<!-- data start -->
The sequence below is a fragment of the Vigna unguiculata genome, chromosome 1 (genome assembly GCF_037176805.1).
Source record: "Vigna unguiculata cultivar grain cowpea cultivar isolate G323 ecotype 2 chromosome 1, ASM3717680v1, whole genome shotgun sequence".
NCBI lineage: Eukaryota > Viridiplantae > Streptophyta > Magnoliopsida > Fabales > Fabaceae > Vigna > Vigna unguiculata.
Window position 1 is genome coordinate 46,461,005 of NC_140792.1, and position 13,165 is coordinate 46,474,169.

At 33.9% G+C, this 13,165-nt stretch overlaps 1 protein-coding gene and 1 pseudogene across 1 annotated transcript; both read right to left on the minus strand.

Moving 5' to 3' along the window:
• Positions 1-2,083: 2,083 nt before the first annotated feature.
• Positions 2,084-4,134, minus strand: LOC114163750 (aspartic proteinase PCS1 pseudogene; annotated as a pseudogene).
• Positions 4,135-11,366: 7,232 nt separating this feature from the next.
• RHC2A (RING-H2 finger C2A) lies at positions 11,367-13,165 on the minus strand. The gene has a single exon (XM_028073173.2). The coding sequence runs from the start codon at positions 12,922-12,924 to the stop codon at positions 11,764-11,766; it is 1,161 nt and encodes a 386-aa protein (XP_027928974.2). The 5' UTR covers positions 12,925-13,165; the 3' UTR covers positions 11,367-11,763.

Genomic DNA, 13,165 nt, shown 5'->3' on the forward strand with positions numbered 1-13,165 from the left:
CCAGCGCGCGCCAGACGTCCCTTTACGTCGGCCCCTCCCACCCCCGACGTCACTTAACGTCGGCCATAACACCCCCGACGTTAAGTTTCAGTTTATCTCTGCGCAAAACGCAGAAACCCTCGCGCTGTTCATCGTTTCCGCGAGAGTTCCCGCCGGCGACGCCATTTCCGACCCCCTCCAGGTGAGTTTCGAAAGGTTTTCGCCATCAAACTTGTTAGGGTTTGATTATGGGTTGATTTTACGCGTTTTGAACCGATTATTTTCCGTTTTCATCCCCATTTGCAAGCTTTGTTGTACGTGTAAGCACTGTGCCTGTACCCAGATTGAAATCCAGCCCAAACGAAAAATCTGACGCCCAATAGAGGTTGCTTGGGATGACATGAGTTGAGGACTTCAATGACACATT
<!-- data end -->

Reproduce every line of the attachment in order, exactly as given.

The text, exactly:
The sequence below is a fragment of the Vigna unguiculata genome, chromosome 1 (genome assembly GCF_037176805.1).
Source record: "Vigna unguiculata cultivar grain cowpea cultivar isolate G323 ecotype 2 chromosome 1, ASM3717680v1, whole genome shotgun sequence".
NCBI lineage: Eukaryota > Viridiplantae > Streptophyta > Magnoliopsida > Fabales > Fabaceae > Vigna > Vigna unguiculata.
Window position 1 is genome coordinate 46,461,005 of NC_140792.1, and position 13,165 is coordinate 46,474,169.

At 33.9% G+C, this 13,165-nt stretch overlaps 1 protein-coding gene and 1 pseudogene across 1 annotated transcript; both read right to left on the minus strand.

Moving 5' to 3' along the window:
• Positions 1-2,083: 2,083 nt before the first annotated feature.
• Positions 2,084-4,134, minus strand: LOC114163750 (aspartic proteinase PCS1 pseudogene; annotated as a pseudogene).
• Positions 4,135-11,366: 7,232 nt separating this feature from the next.
• RHC2A (RING-H2 finger C2A) lies at positions 11,367-13,165 on the minus strand. The gene has a single exon (XM_028073173.2). The coding sequence runs from the start codon at positions 12,922-12,924 to the stop codon at positions 11,764-11,766; it is 1,161 nt and encodes a 386-aa protein (XP_027928974.2). The 5' UTR covers positions 12,925-13,165; the 3' UTR covers positions 11,367-11,763.

Genomic DNA, 13,165 nt, shown 5'->3' on the forward strand with positions numbered 1-13,165 from the left:
CCAGCGCGCGCCAGACGTCCCTTTACGTCGGCCCCTCCCACCCCCGACGTCACTTAACGTCGGCCATAACACCCCCGACGTTAAGTTTCAGTTTATCTCTGCGCAAAACGCAGAAACCCTCGCGCTGTTCATCGTTTCCGCGAGAGTTCCCGCCGGCGACGCCATTTCCGACCCCCTCCAGGTGAGTTTCGAAAGGTTTTCGCCATCAAACTTGTTAGGGTTTGATTATGGGTTGATTTTACGCGTTTTGAACCGATTATTTTCCGTTTTCATCCCCATTTGCAAGCTTTGTTGTACGTGTAAGCACTGTGCCTGTACCCAGATTGAAATCCAGCCCAAACGAAAAATCTGACGCCCAATAGAGGTTGCTTGGGATGACATGAGTTGAGGACTTCAATGACACATT